Wanting to fire yourself downright sucks. Trust me. I have been there. I’ve also identified the road that got me there. I’ve outlined it below.
These are the actions and beliefs to avoid like the plague. While modeling success is life-changing, knowing what not to do (i.e. what leads to failure) is nearly as useful. Pardon the negativity, but the world needs a massive pattern interrupt.
There is a place for your unique talents, and the world will thank you for finding it. We all will.
Beware the following…
If you want to do work you love, do not do the following (or how to hate your job):
1. Do it for the money. You know it doesn’t buy happiness. It never has. Yes, you need to eat, but contrary to popular belief, you can buy food with money you make from doing things that matter. It might not start out as big money. But if you stay true to it, it will likely become big. And if it doesn’t, who cares? It’s not about the money. It’s about fulfillment. Most things done purely for money don’t provide fulfillment. Most fulfilling things you’re truly dedicated to provide money.
2. Do it for the title or status. Who cares if there’s a PhD, MD or CFO next to your title? What people think of you does not effect long-term enjoyment. It starts from inside. If you’re doing it to sound good at a bar or at the sports club, that’s generally a sign to hit yourself over the head.
3. Do it because your family did it. Just because your three brothers, both parents and your uncle were doctors, does not make that your purpose. It’s just one of the unlimited options. Keep looking.
4. Do it because it’s the most prestigious job out of college. Do you even know what prestigious is at that point? That’s what I thought. You’re just taking someone else’s word for it. When I got out of college, everyone thought investment banking was the best job ever. Right up until a few of them found themselves sleeping under their desks 4 days a week. Go for excitement, not prestige.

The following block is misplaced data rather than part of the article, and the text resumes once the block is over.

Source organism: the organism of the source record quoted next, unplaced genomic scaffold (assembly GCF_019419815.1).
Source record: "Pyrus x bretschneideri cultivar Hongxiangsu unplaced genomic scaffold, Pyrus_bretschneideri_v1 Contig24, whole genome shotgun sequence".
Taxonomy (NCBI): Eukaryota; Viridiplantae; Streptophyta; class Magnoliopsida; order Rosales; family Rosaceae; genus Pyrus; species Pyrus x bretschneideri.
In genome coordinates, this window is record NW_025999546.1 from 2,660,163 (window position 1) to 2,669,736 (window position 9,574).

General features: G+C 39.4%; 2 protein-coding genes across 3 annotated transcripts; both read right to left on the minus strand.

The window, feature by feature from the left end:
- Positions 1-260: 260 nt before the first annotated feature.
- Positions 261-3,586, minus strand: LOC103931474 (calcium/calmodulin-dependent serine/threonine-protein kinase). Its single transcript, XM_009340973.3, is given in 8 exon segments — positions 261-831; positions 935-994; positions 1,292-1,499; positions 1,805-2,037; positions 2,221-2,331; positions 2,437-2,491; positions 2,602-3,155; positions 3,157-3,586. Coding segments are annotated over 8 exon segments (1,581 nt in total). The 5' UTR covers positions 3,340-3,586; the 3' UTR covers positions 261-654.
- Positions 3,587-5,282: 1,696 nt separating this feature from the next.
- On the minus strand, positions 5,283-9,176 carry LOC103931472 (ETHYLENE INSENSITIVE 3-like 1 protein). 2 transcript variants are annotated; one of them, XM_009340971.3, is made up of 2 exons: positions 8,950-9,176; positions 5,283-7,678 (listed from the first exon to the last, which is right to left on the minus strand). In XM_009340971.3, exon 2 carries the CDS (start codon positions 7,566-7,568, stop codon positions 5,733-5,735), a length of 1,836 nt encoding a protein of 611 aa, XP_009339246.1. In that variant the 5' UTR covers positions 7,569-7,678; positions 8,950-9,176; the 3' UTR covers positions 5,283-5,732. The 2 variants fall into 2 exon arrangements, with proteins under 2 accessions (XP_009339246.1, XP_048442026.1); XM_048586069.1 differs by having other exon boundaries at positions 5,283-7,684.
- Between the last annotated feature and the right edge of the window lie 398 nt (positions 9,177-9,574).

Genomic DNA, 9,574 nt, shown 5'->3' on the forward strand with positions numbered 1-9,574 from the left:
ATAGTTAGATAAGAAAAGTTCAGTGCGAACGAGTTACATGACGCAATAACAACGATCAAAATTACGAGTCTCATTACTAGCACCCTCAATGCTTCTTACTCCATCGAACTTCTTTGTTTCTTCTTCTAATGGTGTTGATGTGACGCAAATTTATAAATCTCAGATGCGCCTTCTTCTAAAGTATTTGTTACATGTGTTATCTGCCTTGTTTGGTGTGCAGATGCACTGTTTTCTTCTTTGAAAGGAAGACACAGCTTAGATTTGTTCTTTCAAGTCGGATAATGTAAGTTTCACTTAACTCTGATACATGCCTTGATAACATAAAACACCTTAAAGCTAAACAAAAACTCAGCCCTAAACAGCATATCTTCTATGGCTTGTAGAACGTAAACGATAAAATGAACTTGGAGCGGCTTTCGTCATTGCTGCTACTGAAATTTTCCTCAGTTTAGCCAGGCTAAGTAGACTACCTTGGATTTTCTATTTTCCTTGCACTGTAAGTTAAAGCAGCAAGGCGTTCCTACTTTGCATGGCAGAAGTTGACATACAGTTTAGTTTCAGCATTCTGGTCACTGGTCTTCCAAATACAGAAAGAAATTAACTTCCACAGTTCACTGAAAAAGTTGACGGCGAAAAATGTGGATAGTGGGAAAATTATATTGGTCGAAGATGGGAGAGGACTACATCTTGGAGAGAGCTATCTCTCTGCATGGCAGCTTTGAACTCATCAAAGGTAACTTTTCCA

5. Do it so people won’t think you’re an idiot. So what if you wanted to be a neuroscientist when you were little? Now maybe you love teaching yoga and helping people stay fit. So what if your rock star grades weren’t necessary to do what you’re doing. You know how to really look smart? Spend your time in a way that matters to you.
6. Only do work related to your specific job role. Big companies often have tightly defined job roles. If you are in charge of stacking boxes, are you really going to do nothing but stack boxes? Find a way to add more value. See if the boxes could be designed more effectively. Get creative. How could you grow any other way? My first job was nonstop number crunching, but I loved branding and positioning, so I worked with my boss to understand how and why customers bought the products we managed. It made us both better.
7. Don’t understand yourself. It’s quite possible to go four years through advanced education, and perhaps through your whole life, without learning a thing about the most important subject. Take the time to know you. Do the work. That’s exactly why I created Live Off Your Passion. If you haven’t checked it out already, it’s worth a look.
8. Don’t try to learn new skills and become an expert in your field. It’s easy to follow in the haze of an inefficient workplace. Same thing every day. Do something about it. Find a way to do your job in 7 hours instead of 8 (or in many cases 2 hours instead of 8). Use the rest of your time to make yourself better.
If you don’t have a job, don’t wander around begging for one. Go out and get some freakin’ skills. Attract employers. You know, you can job hunt while you become an expert. A year and a half ago I decided I didn’t want finance to be my only skill, so I decided to do everything I could to learn about online business and building a career around work you love. I now get paid real money to help people on just that. In many people’s eyes, I’m an expert (it’s all relative). That only took a year. In many cases, it can be much shorter.